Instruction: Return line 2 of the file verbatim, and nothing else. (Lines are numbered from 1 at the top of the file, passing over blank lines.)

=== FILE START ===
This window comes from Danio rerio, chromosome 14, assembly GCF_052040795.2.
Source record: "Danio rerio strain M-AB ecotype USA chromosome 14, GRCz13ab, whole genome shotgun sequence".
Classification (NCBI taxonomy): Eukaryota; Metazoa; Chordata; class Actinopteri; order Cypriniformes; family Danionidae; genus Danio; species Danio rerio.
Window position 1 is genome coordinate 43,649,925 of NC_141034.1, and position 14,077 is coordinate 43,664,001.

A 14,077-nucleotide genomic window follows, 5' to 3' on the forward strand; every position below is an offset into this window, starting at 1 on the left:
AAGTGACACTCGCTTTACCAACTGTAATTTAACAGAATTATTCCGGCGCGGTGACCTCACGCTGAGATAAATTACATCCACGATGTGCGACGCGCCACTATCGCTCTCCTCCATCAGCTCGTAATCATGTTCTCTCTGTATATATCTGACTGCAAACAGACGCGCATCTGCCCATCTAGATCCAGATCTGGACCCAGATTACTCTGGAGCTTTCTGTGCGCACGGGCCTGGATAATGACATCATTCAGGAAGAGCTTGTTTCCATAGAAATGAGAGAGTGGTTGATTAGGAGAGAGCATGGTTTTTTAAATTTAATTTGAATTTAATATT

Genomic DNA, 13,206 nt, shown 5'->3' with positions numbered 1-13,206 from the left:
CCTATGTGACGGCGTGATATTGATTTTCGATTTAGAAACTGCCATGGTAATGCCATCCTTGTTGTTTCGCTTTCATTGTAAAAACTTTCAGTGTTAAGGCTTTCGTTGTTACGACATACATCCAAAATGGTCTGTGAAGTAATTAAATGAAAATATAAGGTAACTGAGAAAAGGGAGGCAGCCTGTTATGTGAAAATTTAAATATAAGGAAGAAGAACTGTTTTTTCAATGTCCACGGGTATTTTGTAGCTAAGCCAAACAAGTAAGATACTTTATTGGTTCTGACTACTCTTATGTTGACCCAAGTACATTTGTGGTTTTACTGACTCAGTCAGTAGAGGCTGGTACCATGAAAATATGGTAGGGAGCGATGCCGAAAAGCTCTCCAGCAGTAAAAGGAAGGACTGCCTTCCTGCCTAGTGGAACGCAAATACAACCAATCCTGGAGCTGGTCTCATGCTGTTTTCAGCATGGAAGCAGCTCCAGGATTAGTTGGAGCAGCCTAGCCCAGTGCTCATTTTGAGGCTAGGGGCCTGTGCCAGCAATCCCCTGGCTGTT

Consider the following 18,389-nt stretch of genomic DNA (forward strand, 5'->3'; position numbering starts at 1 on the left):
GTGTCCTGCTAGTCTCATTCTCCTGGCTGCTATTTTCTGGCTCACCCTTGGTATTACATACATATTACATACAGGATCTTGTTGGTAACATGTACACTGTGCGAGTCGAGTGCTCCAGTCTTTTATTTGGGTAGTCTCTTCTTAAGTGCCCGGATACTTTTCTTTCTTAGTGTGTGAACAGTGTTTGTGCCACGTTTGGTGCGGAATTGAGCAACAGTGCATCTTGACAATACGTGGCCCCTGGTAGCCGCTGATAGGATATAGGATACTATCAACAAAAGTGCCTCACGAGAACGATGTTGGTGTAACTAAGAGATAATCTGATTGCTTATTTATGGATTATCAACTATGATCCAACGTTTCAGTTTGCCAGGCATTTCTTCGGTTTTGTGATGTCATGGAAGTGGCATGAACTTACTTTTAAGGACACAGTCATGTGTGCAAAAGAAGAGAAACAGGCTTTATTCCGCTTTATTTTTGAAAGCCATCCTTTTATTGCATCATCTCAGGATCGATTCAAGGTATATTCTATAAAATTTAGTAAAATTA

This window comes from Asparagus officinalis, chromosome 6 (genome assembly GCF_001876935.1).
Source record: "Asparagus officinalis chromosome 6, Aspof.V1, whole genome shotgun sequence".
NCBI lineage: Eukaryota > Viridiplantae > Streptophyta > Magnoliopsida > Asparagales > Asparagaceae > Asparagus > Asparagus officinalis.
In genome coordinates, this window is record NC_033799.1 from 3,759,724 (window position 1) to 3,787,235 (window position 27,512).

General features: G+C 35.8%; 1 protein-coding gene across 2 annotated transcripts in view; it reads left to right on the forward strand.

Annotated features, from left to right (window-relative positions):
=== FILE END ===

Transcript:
Source record: "Danio rerio strain M-AB ecotype USA chromosome 14, GRCz13ab, whole genome shotgun sequence".